• South-facing gets the most sun all day (ideal for cool climates like Wisconsin)
  • East-facing gets sun in the morning (ideal for morning use)
  • West-facing gets sun in the afternoon (ideal for early evening use)
  • North-facing gets little to no sun (ideal for hot climates like Arizona)

If your deck has to face a direction with too much sun, you can always add shade by planting trees or building in shade into your deck design.

Also, if your deck has to face into gusty winds, plan to add a wind screen to your deck design to keep you and your guests comfortable.

Where should it connect to your house?

If you're using a deck primarily for cooking or eating, make sure it easily connects to your kitchen or dining room. But don't directly connect it to the kitchen because that will create congestion. If you’re using it to swim or tan, connect to a family room or another general use area.

How tall?

Also, make sure you consider its height for the following reasons:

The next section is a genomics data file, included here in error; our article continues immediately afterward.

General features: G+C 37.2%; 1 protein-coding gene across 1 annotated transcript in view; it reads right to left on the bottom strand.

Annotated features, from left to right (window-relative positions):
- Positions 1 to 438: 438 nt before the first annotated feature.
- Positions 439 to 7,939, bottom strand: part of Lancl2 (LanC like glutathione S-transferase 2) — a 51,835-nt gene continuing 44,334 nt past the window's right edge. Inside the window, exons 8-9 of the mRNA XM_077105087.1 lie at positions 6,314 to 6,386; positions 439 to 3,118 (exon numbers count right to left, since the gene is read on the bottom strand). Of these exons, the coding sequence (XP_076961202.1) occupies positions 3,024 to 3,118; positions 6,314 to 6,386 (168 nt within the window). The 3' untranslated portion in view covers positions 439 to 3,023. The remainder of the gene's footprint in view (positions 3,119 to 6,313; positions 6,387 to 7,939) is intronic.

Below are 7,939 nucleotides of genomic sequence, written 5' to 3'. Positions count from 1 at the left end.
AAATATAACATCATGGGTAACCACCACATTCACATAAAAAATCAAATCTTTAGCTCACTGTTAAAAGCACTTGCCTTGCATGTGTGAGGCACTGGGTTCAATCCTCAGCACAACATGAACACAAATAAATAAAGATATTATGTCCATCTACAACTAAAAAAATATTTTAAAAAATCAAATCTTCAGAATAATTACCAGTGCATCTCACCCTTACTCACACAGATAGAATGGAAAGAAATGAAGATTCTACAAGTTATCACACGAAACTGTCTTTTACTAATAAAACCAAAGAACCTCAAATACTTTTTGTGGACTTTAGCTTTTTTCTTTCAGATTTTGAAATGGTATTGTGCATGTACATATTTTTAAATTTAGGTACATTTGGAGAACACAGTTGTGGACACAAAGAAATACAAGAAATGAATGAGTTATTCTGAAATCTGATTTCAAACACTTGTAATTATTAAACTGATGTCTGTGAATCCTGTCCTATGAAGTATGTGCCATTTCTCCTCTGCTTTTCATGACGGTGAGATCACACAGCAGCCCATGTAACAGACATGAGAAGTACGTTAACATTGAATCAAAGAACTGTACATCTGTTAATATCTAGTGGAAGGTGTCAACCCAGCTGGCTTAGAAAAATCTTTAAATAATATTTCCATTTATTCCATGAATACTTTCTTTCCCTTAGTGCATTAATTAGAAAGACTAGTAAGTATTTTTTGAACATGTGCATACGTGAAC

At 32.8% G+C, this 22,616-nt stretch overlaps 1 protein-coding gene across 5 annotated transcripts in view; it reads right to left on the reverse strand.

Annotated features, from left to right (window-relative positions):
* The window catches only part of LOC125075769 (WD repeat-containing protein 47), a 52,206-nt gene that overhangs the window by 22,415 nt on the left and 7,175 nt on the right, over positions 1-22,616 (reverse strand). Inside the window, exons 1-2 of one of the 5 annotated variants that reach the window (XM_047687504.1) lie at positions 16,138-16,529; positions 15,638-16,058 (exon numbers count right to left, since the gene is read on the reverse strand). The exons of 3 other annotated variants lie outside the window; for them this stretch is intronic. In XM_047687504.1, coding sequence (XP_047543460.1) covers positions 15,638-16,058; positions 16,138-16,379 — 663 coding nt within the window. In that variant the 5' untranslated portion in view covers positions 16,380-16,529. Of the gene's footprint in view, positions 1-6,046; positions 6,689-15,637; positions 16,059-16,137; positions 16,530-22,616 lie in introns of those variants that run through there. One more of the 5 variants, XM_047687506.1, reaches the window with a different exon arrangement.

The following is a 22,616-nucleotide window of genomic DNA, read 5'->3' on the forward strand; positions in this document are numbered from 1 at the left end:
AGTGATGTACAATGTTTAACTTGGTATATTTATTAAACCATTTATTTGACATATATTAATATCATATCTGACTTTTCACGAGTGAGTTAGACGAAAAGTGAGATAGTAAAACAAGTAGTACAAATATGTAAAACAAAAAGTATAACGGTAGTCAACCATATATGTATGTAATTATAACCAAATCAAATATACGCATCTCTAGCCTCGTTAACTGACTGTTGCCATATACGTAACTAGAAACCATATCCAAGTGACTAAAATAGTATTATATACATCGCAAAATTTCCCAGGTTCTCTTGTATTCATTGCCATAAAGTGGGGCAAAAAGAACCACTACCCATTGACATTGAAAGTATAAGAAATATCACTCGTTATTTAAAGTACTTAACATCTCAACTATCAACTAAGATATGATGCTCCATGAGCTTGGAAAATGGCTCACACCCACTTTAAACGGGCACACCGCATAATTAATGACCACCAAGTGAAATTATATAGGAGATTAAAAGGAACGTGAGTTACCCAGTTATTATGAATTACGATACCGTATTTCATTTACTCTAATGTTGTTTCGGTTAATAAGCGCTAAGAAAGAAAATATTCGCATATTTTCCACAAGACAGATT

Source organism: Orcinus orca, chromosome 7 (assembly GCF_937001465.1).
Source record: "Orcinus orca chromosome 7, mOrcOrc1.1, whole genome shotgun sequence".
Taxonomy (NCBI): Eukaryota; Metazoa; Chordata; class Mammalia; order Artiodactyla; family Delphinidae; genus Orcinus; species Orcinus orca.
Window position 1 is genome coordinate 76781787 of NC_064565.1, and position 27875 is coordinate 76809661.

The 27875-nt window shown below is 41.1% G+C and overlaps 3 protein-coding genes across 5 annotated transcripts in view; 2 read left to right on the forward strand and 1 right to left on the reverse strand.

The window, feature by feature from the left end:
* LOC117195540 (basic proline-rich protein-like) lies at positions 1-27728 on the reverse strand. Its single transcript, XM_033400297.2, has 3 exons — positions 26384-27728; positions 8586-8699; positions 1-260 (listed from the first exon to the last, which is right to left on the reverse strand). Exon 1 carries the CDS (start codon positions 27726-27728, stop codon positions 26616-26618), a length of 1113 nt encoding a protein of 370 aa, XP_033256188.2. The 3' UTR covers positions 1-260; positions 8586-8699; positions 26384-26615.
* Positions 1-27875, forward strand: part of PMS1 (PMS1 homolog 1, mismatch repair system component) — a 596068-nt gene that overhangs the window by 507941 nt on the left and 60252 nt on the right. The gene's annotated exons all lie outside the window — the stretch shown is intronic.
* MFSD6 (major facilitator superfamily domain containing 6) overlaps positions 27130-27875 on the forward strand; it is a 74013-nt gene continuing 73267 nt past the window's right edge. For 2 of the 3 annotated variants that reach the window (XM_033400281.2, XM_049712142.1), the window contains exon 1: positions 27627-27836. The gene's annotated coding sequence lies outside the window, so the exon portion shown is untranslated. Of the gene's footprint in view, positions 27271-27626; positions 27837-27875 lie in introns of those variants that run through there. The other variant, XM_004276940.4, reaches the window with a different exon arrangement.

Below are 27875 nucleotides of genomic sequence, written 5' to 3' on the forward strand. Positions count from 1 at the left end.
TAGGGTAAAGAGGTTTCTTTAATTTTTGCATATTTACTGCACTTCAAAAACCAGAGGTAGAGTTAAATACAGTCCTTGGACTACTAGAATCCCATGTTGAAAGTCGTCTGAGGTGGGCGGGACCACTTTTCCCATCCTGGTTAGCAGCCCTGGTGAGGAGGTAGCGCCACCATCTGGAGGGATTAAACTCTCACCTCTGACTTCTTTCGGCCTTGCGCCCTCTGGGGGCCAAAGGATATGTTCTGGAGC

• Will your deck height conflict with other structures?
  • Will a certain height give you better views?
  • Will its height give your neighbors an eyeful?
  • Will the height be safe for guests of all ages?

Designing the perfect deck

deck design ideas

Deck Design Ideas

There are many different deck designs so it's important you do your homework to find one you like. Each design comes with different costs so make sure you consider the cost of materials and labor a design may cost you. Here's a great resource showing low, medium, and high elevation decks.

To fire your imagination, check out the following lists of inspiring deck designs. Bookmark the ones you like so you have something specific to show the contractor or follow if you do it yourself.

Decking Patterns

Accent Boards

Accent Boards
Image from This Old House

Angled board

Angled Boards
Image from Better Homes & Gardens

ATX Pattern

ATX Pattern
Image from

Basketweave / Patchwork

Image from This Old House
Image from This Old House

Chevron with Transition Board

Image from
Image from

Cross pattern

Image from Better Homes and Gardens
Image from Better Homes and Gardens


Image from Better Homes and Gardens
Image from Better Homes and Gardens

Double Diagonal

Image from Better Homes and Gardens
Image from Better Homes and Gardens


Image from